Ministry looking to fix reading problem
The Ministry of Education has sent out an instruction to the Head Teachers of this country’s primary schools that reading is to be taught as a separate subject.
Education Minister, St Clair Prince, shared that information with the public as he contributed to debate last week on the 2020 budget.
The Minister acknowledged that “reading is a problem in some schools” and that it affects performance up the education chain, resulting in some students not doing as well in their CSEC examinations as they possibly could.
The Minister did not state what study or studies served as the basis for the decision, but indicated that the instruction letter requires Head Teachers of the nation’s 71 primary schools to teach reading as a separate subject “in every grade” in the primary schools, a practise that obtained in a previous era.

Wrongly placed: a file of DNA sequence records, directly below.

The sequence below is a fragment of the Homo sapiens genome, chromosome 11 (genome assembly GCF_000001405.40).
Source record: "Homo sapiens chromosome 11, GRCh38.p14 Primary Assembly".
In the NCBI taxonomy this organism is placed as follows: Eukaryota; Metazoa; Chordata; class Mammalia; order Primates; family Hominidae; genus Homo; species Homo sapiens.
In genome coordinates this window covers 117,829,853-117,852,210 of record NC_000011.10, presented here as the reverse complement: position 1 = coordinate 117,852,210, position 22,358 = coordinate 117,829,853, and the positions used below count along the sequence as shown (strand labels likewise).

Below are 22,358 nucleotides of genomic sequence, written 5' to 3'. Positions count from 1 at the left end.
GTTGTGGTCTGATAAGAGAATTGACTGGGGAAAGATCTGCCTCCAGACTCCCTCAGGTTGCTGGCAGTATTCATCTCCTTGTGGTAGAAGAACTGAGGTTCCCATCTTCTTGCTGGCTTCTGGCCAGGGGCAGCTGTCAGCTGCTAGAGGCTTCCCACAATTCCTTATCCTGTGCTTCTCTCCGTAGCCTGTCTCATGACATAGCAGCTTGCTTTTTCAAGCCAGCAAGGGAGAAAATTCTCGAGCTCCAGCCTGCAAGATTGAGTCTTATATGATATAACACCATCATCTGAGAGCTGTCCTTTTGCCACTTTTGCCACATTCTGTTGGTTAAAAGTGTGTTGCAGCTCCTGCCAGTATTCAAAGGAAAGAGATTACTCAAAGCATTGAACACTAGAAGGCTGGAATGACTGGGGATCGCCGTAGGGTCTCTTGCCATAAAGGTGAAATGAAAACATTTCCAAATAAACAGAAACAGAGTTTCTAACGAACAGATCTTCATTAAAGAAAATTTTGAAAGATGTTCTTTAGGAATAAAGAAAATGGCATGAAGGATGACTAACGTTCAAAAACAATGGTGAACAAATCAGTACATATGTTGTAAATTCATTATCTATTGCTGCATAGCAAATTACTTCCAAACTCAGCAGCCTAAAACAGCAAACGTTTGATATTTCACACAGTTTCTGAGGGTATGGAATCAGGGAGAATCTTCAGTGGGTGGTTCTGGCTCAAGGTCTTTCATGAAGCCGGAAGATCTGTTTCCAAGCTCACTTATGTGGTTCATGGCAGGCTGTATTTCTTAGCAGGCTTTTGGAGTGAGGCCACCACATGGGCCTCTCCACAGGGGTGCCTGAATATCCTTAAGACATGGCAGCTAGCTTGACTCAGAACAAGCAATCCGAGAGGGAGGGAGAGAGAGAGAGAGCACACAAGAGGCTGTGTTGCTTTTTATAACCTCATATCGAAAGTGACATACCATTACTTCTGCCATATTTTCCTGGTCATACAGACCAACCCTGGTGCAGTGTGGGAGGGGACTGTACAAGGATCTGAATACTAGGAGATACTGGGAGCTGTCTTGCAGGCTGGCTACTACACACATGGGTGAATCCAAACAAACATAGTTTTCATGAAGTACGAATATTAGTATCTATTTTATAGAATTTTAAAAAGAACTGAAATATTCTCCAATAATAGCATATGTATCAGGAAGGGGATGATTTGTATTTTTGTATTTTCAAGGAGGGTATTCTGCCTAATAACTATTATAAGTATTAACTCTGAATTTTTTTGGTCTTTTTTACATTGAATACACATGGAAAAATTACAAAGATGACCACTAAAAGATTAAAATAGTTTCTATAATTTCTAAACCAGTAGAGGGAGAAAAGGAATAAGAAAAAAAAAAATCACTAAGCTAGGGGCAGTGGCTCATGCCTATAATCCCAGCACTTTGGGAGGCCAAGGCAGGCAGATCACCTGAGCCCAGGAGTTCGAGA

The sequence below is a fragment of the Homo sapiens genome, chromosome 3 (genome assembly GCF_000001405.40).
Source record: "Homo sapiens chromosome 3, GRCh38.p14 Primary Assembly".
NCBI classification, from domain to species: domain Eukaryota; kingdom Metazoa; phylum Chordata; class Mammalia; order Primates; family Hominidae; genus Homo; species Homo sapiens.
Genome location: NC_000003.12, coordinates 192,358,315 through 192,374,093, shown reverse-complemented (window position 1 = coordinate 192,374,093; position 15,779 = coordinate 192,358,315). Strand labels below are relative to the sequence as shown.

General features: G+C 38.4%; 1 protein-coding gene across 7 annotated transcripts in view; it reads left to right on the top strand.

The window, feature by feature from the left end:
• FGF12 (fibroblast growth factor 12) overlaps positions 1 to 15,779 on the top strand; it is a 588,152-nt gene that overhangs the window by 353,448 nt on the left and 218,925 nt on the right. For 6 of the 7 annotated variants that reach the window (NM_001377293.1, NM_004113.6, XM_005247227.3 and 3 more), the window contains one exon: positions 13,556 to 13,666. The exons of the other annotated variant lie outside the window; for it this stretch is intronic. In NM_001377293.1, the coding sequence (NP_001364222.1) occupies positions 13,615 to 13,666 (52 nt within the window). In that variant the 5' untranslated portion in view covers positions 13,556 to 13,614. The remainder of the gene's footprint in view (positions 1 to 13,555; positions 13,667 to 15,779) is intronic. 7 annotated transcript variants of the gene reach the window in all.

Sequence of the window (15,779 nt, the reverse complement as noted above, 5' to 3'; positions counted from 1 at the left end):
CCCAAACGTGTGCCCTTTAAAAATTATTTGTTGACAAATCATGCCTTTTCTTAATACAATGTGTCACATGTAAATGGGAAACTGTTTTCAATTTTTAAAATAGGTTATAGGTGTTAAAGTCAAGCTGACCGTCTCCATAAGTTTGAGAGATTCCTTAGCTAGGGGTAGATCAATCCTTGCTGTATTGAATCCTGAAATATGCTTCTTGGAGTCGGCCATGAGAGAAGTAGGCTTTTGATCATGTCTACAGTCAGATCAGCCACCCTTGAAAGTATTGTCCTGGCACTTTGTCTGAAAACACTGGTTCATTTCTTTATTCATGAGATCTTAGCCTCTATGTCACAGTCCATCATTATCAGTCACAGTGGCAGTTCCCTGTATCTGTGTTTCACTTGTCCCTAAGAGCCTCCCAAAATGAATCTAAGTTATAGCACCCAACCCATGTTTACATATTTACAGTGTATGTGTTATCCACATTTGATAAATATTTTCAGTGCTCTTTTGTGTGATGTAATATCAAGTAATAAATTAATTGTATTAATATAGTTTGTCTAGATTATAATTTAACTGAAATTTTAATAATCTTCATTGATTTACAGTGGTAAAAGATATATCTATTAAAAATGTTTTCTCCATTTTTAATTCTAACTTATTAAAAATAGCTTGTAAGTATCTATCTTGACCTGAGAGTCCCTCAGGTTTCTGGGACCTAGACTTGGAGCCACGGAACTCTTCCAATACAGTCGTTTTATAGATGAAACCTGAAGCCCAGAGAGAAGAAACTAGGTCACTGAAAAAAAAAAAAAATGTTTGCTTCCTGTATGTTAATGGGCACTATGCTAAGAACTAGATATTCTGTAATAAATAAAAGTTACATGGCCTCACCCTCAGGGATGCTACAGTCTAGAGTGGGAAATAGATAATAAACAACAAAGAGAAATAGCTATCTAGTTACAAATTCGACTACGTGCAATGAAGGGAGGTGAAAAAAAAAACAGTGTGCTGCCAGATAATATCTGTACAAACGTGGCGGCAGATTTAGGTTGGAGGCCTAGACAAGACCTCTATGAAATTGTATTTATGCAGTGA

A number of schools, apparently in a bid to employ strategies to tackle reading deficiencies, and generate greater interest among their students, have instituted “hats off to reading” activities, and refurbished their libraries, with two such primary schools reopening libraries in the past few weeks.
At their February 5 re-opening ceremony, Head Teacher of the Brighton Methodist School, Bernadete Latchman, shared that only 24 per cent of the children at that particular institution were reading at their age level.
Currently, reading is taught across the curriculum, rather than as a separate subject.
The Minister said a special committee is being set up to monitor the outcomes.